The most – in fact, post editing (on which more later), quite possibly the only – interesting thing about The House That Made Me was the story of Boy George's coming out. He was only 14 when he told his mum that girls weren't his thing; only 15 when he yelled "I love cock" at his dad.
This was a time when homosexuality was still taboo; more than that, it was barely legal. Decriminalised just a few years earlier, you had to be over 21 to actually consummate your affections. Indeed, bound up as George was in restrictive legislation, the latter confession had been prompted by an overnight spell in the clink. On going to meet his boyfriend at Heathrow airport, the then George O'Dowd was arrested by police for being underage.
George's parents, as it turned out, were tolerant sorts. His mother would reel off custom-made clothing: polka-dot dungarees, imitation Vivienne Westwood pantaloons. His father, despite an apparently explosive temper, demonstrated an ahead-of-his-time sense of live and-let live. "At first he didn't believe me," said George. "But he wasn't homophobic." The pair still fought – George recounted one incident that left his (shared) bedroom door impaled on his father's fist – though not, it seems, about his sexuality.
Which is not to say that things were rosy. The O'Dowds' first home, a miniature council house on a pastoral-looking estate, housed eight of them. Money and food were scarce but cigarettes weren't. The living room, observed George, tended to be "full of smoke and anxiety". In a weird device, the producers had redecorated it to resemble its 1971 incarnation. The paintings on the wall were the same, the television the same, even George's old record player (or the same model, at least) had been rehabilitated. He obviously found the whole thing unsettling; indeed, the version I received to review includes scenes of him, returned to his post-celebrity mansion, throwing a wobbly at the prospect of stopping by the house for a second visit. The mood passed, and he did return, but not, it's safe to say, very happily.
Unfortunately, the day after I glimpsed said hissy fit, the show's producers got in touch to say the scene had been cut, and could I, along with other reviewers, pretend not to have seen it. Rather a tall order, even more so since from that point on the programme has become increasingly tedious. Yes, the accounts of George's coming out were compelling. Yes, the flashbacks to the 1970s were engaging. But there comes a point at which Boy George's youth might as well be anyone's youth, and what you are watching is their home videos. Look at the colour of their bedroom walls! Isn't it awful? Look at the funny old underwear catalogues they used to perv over! Aren't they twee? Look where George lost his virginity! The House That Made Me is trying to build on the success of Who Do You Think You Are?, but it's missed a trick. WDYTYA? isn't good TV because the celebrities are interesting, it's good TV because the broader historical context is interesting. Boy George, on the other hand, is quite interesting. Certainly his evolution from lad on an estate in a working-class part of England to his sub-Bowie incarnation as a queer and proud pop star is. But too much of last night – and too much, no doubt, of the rest of the series – was spent dwelling on his Identikit 1970s existence. We've had this already, with Alan Davies' Teenage Revolution – only that was funny. Next up we've got Michael Barrymore and Sanjeev Bhaskar, both of whom promise something similar. Only Jamelia, with her 1990s upbringing, looks likely to offer something different. Different, but not, crucially, much more riveting.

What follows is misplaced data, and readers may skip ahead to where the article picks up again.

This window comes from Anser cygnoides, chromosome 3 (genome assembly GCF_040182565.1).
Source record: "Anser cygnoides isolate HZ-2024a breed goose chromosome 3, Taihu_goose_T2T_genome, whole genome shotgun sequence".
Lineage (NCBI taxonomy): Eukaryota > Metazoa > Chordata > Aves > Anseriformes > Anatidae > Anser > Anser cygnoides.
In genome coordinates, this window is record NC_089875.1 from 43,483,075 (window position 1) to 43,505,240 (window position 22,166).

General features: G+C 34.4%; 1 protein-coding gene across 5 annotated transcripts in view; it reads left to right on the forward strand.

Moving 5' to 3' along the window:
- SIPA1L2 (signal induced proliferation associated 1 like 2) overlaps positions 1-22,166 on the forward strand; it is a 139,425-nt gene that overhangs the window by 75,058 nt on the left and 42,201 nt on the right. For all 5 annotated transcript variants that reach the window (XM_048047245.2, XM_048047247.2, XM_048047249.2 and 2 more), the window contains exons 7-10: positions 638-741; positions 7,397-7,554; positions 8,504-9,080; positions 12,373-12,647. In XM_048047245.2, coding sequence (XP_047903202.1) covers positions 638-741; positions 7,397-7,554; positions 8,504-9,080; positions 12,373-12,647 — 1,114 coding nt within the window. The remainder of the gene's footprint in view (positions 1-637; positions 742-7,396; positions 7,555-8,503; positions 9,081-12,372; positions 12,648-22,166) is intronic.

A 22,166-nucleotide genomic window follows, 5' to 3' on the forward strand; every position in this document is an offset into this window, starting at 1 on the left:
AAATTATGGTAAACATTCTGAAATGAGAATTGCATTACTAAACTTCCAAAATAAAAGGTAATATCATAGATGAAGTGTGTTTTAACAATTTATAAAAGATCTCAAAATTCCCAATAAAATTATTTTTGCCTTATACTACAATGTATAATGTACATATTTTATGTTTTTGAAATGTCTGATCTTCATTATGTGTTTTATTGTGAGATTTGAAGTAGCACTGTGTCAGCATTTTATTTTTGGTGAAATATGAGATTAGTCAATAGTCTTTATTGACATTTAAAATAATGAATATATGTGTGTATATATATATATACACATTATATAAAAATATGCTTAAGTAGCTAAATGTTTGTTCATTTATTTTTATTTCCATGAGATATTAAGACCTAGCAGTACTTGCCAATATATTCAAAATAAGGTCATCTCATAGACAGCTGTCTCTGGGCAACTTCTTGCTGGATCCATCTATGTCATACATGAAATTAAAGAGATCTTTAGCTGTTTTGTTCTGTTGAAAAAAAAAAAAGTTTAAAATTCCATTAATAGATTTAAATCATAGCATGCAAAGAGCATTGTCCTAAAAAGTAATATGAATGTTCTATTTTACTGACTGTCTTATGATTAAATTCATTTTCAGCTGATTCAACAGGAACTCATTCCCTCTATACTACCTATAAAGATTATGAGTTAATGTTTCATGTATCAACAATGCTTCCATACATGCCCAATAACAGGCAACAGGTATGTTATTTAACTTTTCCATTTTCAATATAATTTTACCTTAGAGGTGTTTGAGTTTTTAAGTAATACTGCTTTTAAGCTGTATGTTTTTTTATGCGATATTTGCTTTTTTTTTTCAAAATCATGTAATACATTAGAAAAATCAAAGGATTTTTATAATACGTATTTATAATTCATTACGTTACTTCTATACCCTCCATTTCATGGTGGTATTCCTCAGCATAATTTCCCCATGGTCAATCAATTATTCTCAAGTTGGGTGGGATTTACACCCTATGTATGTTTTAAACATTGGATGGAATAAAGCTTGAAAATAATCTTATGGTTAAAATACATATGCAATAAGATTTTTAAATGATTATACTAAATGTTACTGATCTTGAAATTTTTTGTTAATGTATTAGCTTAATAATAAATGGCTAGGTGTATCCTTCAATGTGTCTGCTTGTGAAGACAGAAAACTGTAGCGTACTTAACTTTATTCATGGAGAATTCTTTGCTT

"Have you ever been to a party and wondered which glass is yours?" asked Kirstie in this, the final episode of Kirstie and Phil's Perfect Christmas. Of course I have, happens all the time. Happily, Kirstie had the perfect solution: glass charms, made using just a few scraps of whatever that everyone keeps around their house. Like, er, charms. And wire. Shoot, must have run out of those.
Ah well, there's plenty else to try. You could make a giant ice sculpture, for instance, using a 100kg block of ice, a chainsaw and a chisel. Or some cheddar cheese. All it takes is a trip to the farm, a bit of milking, some cheddaring , and a temperature-monitored cave in which to let your cheese mature. Or how about a herb wreath? All you need is a sponge base, a truckload of herbs and some time. Yours for £30, apparently.
The reason they were going to all this trouble – other, of course, that for your individual viewing pleasure – was because they were hosting a New Year's party. "The Best Ever," enthused Kirstie, as she and Phil bubbled with advice on buying indoor sparklers and disco balls, oysters and curtains of fairy lights. Of course, it wasn't really a New Year's party, given that it wasn't really New Year. It was just a gathering of people who "helped with the making of the show". It didn't even look like the best ever gathering of people who helped with the making of the show. But at least they have good cheese. And, ahem, ice sculptures. So cheers to that.
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